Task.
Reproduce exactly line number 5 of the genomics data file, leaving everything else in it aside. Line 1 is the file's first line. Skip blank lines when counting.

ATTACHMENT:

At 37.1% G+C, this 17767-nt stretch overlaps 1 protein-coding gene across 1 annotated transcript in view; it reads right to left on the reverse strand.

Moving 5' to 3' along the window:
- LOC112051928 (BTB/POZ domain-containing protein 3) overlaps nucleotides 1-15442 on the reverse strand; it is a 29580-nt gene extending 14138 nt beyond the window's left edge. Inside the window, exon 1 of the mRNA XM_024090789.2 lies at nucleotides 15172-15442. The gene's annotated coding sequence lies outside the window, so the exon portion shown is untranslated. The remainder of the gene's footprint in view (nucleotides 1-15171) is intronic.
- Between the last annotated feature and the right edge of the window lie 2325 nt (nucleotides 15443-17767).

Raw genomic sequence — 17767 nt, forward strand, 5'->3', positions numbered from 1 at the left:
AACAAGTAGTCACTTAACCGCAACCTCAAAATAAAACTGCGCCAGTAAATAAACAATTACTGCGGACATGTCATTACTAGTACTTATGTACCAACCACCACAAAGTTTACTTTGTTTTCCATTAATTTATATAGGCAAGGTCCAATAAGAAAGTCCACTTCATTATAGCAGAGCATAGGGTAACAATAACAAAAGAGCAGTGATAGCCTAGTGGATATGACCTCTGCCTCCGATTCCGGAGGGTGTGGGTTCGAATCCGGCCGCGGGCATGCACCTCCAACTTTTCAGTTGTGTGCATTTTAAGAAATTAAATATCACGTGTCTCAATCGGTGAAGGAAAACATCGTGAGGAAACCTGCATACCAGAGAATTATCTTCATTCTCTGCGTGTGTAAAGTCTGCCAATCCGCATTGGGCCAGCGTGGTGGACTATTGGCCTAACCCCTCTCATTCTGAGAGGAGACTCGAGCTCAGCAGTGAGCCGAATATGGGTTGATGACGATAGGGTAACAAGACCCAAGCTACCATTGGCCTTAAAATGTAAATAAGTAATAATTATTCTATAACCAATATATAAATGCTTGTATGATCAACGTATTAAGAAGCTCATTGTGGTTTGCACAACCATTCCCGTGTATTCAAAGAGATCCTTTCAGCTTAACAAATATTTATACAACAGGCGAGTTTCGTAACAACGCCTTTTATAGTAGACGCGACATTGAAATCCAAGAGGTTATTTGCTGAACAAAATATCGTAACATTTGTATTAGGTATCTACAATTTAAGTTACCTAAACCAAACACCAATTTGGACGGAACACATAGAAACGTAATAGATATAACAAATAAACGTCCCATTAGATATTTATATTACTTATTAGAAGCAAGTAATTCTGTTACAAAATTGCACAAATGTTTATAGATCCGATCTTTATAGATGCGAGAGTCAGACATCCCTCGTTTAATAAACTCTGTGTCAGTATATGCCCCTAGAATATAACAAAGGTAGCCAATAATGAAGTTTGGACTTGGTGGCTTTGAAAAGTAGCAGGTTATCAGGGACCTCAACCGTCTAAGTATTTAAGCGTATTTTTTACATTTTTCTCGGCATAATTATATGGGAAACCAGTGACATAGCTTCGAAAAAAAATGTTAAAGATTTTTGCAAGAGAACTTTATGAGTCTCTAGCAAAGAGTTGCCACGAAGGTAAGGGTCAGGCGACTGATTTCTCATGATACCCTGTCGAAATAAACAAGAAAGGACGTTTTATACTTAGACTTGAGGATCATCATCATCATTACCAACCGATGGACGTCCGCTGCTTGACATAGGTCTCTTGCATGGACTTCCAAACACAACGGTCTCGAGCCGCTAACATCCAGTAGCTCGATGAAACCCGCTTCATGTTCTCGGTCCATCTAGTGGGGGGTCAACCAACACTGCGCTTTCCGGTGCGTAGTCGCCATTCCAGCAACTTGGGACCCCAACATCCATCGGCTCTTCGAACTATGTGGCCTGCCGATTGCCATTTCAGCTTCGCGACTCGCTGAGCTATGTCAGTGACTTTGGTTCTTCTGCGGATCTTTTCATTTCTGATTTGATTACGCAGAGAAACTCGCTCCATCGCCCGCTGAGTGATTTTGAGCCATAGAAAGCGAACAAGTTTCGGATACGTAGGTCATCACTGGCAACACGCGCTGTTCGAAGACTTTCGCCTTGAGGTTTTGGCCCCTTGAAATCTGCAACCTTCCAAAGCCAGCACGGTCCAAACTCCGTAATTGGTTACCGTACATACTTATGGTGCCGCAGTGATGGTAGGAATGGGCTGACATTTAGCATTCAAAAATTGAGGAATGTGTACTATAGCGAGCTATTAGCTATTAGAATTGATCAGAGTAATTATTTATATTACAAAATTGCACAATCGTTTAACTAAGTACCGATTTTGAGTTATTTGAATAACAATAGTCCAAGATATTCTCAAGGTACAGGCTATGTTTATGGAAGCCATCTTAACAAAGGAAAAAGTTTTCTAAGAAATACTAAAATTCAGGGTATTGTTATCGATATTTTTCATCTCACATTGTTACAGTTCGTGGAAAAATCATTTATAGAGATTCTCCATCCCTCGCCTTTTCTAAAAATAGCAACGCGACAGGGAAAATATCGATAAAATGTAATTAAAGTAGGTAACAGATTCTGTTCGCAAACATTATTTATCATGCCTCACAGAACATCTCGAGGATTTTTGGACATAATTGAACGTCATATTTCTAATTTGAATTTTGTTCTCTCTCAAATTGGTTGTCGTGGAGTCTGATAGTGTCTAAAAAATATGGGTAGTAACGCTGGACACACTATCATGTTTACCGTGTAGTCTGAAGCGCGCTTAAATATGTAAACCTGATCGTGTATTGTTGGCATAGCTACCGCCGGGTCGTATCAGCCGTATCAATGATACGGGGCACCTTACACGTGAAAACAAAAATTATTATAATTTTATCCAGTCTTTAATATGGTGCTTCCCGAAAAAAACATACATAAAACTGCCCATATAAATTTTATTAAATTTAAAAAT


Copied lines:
Raw genomic sequence — 17767 nt, forward strand, 5'->3', positions numbered from 1 at the left: